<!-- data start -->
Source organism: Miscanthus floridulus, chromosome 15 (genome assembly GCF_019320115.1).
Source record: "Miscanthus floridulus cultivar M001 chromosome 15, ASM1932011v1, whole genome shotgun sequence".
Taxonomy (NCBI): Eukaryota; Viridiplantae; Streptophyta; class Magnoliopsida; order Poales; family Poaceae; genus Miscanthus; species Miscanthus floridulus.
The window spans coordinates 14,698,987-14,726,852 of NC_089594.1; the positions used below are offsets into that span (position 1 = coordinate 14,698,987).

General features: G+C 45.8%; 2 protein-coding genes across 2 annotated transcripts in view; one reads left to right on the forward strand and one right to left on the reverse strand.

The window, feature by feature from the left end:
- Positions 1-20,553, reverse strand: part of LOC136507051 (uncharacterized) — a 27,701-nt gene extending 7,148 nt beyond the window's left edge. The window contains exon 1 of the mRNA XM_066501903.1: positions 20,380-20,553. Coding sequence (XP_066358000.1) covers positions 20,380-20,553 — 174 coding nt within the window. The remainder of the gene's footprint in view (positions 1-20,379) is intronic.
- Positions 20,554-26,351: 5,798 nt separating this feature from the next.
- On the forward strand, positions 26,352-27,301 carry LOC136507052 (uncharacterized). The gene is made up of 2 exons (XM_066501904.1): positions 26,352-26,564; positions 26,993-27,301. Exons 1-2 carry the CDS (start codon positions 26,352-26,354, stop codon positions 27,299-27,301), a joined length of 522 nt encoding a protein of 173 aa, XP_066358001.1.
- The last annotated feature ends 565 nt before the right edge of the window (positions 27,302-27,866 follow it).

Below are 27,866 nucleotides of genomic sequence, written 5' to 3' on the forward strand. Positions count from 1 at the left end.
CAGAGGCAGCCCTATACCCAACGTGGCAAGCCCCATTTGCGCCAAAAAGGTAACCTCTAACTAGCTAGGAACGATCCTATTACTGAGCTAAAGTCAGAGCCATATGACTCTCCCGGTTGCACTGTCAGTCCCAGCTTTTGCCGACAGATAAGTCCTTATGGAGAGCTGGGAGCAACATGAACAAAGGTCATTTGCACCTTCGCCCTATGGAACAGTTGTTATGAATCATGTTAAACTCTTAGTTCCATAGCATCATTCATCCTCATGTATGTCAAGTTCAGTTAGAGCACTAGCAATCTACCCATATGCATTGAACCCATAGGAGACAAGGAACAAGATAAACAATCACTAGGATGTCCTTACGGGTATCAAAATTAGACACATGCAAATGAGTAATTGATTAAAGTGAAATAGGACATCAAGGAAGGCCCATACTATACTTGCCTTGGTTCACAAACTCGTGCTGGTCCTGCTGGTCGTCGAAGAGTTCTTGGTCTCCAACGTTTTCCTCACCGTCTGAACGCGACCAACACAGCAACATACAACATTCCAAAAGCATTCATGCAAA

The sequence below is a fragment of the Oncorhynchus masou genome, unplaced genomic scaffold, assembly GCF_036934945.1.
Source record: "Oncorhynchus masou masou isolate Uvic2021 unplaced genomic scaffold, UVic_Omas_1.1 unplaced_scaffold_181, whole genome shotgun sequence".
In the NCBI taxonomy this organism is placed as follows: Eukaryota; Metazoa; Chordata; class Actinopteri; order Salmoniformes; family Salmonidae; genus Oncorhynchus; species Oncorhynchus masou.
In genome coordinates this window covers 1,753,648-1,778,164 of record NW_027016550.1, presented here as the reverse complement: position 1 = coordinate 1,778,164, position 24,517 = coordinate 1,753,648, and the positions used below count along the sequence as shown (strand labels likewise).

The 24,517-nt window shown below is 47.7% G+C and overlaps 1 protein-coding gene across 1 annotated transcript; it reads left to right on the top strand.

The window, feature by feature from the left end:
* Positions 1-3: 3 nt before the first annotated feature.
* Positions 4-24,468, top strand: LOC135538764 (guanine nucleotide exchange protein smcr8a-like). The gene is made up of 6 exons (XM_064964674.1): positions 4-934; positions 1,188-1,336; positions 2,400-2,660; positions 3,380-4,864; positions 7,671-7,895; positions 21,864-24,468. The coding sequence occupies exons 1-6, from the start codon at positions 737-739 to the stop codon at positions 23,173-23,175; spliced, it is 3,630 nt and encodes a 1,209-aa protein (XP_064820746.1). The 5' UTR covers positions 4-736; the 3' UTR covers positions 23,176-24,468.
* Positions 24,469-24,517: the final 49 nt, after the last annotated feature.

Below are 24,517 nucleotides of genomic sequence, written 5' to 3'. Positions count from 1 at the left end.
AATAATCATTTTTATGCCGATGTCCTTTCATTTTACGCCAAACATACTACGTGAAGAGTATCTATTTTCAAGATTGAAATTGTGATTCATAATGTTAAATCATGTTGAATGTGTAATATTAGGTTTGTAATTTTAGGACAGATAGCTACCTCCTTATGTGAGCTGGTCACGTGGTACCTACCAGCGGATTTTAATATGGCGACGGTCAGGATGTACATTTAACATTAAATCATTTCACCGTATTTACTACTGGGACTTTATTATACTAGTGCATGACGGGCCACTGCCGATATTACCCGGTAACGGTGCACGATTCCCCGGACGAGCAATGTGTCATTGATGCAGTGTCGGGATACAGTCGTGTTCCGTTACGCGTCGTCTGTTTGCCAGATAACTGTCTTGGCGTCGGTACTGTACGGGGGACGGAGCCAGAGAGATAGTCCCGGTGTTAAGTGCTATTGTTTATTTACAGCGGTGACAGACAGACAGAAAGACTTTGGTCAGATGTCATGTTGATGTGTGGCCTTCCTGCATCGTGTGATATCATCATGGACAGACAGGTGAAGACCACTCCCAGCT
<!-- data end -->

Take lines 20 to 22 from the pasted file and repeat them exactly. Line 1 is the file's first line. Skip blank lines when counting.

* Positions 4-24,468, top strand: LOC135538764 (guanine nucleotide exchange protein smcr8a-like). The gene is made up of 6 exons (XM_064964674.1): positions 4-934; positions 1,188-1,336; positions 2,400-2,660; positions 3,380-4,864; positions 7,671-7,895; positions 21,864-24,468. The coding sequence occupies exons 1-6, from the start codon at positions 737-739 to the stop codon at positions 23,173-23,175; spliced, it is 3,630 nt and encodes a 1,209-aa protein (XP_064820746.1). The 5' UTR covers positions 4-736; the 3' UTR covers positions 23,176-24,468.
* Positions 24,469-24,517: the final 49 nt, after the last annotated feature.

Below are 24,517 nucleotides of genomic sequence, written 5' to 3'. Positions count from 1 at the left end.